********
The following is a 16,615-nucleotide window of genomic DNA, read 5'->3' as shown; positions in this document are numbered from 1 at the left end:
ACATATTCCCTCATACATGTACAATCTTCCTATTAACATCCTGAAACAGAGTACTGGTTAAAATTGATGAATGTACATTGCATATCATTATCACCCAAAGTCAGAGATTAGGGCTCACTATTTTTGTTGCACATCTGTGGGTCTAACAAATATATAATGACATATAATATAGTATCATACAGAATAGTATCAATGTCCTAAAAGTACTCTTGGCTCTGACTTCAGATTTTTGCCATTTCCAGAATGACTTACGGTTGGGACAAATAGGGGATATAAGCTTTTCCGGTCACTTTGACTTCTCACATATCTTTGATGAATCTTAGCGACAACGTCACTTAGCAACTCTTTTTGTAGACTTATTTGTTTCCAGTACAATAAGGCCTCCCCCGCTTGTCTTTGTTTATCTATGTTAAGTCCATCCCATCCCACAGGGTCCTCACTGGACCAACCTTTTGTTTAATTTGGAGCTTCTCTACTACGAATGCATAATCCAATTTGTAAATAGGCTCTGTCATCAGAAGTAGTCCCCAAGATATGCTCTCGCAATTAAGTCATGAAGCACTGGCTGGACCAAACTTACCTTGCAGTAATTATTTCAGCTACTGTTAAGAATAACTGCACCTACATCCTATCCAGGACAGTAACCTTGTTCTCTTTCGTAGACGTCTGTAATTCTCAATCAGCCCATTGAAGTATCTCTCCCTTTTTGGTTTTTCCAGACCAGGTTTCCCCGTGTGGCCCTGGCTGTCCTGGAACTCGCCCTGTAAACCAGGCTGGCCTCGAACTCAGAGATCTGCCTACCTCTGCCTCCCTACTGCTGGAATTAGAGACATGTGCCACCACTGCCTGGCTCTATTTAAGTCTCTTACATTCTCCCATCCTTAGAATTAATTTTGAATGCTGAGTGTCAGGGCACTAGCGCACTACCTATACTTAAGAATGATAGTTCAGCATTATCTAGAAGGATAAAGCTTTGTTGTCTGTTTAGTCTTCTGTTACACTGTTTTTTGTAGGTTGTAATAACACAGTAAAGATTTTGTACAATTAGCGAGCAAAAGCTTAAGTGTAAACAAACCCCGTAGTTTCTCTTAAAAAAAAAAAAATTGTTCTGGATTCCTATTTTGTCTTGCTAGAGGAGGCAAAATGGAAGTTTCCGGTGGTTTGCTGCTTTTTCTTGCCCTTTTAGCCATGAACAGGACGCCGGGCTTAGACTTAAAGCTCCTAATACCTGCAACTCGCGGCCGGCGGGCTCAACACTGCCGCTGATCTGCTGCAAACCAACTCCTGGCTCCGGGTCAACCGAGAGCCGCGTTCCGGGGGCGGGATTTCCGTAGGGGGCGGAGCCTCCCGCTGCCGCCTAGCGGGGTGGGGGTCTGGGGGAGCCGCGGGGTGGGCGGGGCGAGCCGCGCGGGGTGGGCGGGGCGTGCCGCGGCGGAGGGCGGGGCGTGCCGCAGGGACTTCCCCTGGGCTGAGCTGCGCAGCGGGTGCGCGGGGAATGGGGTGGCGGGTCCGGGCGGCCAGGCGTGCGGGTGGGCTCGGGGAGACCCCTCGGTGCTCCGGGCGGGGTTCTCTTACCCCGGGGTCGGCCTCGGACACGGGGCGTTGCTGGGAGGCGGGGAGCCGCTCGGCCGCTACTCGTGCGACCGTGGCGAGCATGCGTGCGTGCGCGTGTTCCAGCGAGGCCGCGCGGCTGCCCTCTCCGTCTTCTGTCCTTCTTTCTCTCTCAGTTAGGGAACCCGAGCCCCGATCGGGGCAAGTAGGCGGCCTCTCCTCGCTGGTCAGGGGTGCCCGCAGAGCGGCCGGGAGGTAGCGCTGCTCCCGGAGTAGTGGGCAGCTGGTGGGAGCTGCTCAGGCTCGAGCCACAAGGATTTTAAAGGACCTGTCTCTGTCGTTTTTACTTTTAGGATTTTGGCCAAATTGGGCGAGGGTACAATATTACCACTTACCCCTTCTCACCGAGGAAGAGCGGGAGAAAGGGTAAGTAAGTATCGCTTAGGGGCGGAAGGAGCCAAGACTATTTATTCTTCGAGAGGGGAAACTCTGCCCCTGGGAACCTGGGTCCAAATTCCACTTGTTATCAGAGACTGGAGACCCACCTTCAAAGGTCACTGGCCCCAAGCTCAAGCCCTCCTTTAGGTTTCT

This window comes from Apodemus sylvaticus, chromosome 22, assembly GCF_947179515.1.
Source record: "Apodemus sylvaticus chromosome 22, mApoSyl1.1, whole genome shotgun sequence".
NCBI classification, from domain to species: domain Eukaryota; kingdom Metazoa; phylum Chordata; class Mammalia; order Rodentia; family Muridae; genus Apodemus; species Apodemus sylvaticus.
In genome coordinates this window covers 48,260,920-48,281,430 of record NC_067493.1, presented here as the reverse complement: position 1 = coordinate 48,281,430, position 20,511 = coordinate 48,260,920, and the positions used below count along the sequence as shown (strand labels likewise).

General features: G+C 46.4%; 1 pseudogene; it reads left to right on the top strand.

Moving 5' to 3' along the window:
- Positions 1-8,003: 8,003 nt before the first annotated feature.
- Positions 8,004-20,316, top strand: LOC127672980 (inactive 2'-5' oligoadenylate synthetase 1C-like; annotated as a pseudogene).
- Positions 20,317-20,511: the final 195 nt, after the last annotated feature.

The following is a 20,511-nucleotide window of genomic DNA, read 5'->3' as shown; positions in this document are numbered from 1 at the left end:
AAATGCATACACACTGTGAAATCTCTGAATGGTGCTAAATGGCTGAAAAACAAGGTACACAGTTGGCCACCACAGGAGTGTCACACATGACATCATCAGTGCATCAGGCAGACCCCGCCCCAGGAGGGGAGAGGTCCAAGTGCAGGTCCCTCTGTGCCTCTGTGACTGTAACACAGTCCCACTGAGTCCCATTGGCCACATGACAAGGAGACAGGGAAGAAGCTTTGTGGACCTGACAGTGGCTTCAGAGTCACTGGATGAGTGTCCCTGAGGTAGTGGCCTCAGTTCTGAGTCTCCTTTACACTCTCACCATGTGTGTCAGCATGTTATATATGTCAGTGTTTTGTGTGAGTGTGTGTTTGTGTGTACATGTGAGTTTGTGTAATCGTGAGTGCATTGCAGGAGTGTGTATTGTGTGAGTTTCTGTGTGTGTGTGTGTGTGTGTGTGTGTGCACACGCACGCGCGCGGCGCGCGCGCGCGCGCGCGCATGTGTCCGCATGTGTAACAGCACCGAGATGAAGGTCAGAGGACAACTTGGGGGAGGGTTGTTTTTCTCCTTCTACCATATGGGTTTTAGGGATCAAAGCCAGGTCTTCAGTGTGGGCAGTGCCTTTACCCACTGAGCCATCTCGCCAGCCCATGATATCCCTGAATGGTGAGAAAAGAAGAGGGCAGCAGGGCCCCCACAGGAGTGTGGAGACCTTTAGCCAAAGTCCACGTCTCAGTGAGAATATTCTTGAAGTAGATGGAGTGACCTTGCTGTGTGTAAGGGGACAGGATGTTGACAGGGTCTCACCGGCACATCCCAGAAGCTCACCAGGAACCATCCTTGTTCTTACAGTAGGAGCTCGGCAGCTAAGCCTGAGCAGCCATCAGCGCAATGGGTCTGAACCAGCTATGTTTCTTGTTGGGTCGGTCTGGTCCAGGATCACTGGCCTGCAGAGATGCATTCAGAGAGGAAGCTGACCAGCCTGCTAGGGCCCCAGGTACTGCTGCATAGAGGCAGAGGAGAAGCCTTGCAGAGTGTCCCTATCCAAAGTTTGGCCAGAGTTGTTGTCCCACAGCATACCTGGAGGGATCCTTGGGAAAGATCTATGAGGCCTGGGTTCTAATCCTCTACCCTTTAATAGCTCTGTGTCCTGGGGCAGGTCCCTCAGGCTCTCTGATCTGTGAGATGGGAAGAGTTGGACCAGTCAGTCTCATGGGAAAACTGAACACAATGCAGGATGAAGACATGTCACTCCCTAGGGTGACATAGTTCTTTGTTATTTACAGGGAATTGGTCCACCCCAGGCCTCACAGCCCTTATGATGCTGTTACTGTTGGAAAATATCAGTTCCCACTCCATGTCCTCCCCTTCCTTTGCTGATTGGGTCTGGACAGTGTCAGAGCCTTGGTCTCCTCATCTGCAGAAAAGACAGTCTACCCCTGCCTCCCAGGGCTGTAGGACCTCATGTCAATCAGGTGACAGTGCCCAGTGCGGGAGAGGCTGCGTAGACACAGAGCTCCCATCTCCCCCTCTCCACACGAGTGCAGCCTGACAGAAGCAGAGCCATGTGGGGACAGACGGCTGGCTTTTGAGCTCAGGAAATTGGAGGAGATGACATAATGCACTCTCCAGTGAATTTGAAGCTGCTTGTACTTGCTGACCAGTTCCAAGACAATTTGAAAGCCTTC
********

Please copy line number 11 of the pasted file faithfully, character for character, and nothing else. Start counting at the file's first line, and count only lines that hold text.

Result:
- Positions 20,317-20,511: the final 195 nt, after the last annotated feature.